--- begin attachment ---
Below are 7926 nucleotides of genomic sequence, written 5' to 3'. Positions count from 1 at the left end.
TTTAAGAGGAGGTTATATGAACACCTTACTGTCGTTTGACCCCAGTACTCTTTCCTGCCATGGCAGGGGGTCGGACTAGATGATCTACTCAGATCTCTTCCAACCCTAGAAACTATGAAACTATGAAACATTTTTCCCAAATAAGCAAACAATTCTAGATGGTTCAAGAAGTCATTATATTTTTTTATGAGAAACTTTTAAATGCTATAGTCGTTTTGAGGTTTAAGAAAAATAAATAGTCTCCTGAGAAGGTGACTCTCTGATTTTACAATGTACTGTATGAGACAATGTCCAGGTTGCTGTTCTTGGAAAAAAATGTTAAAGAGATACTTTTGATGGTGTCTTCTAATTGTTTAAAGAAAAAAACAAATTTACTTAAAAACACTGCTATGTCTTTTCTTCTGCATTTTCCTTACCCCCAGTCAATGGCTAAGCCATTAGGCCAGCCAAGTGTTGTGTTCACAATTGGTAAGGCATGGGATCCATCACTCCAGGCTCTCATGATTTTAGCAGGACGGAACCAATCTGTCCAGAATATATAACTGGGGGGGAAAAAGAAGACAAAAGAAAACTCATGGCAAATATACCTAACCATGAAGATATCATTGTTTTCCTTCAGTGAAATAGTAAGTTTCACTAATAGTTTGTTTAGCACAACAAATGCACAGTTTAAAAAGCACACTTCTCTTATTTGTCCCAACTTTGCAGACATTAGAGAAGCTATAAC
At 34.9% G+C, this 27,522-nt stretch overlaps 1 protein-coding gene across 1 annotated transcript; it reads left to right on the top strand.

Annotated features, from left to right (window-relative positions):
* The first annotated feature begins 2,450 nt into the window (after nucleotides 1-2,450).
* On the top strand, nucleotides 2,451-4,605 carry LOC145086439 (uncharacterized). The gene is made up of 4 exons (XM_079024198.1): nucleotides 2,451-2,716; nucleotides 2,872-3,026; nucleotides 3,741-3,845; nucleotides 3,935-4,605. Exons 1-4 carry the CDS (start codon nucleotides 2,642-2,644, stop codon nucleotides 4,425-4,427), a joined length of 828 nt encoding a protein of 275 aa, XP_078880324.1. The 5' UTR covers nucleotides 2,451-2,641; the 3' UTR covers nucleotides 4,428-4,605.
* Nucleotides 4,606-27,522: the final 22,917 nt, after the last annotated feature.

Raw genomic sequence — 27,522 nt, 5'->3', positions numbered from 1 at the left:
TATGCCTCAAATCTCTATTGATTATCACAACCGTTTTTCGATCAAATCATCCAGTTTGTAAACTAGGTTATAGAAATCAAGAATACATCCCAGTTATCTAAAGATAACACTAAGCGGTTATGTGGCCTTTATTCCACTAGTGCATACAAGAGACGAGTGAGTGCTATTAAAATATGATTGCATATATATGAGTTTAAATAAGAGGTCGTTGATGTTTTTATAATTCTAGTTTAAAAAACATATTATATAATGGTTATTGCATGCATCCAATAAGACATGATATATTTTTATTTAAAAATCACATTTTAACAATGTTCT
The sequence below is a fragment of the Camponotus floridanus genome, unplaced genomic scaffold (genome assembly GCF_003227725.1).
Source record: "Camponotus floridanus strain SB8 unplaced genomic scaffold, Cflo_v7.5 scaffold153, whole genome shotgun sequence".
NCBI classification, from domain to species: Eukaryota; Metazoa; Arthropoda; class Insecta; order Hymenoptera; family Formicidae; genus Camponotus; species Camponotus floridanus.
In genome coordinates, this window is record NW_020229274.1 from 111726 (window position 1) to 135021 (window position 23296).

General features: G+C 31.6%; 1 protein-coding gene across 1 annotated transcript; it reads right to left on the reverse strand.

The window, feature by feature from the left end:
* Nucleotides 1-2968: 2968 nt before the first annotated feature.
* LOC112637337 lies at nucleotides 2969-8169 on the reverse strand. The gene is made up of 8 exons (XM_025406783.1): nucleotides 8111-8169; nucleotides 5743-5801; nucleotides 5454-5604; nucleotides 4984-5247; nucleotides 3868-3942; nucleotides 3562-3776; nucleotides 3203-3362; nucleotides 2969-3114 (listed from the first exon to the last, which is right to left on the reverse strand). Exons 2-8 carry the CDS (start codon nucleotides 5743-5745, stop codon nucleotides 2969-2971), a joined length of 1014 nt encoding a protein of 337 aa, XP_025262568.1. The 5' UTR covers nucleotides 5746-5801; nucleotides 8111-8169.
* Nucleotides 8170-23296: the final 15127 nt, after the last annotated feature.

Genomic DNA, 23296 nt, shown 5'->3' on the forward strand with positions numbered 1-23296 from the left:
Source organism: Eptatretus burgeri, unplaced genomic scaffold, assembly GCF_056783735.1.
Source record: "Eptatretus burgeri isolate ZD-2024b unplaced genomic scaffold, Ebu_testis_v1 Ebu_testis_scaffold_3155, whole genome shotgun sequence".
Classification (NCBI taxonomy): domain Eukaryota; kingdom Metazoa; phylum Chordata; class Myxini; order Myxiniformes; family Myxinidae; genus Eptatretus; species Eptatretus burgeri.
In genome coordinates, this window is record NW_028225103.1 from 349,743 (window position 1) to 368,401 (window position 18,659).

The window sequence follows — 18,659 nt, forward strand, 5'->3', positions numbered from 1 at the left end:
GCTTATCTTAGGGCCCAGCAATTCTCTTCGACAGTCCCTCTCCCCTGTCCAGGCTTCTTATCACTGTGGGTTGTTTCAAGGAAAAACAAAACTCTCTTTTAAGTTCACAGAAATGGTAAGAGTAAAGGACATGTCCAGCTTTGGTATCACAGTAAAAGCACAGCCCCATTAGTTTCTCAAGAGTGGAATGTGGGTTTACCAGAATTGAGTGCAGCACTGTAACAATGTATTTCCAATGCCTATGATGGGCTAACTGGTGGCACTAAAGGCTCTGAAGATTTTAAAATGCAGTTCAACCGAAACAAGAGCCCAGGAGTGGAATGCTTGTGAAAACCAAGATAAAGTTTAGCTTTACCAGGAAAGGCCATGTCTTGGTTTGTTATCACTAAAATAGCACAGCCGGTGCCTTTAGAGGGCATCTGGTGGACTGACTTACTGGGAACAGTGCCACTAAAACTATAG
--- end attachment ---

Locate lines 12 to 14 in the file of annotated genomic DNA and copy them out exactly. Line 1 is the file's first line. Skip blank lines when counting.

NCBI classification, from domain to species: Eukaryota; Metazoa; Arthropoda; class Insecta; order Hymenoptera; family Formicidae; genus Camponotus; species Camponotus floridanus.
In genome coordinates, this window is record NW_020229274.1 from 111726 (window position 1) to 135021 (window position 23296).

General features: G+C 31.6%; 1 protein-coding gene across 1 annotated transcript; it reads right to left on the reverse strand.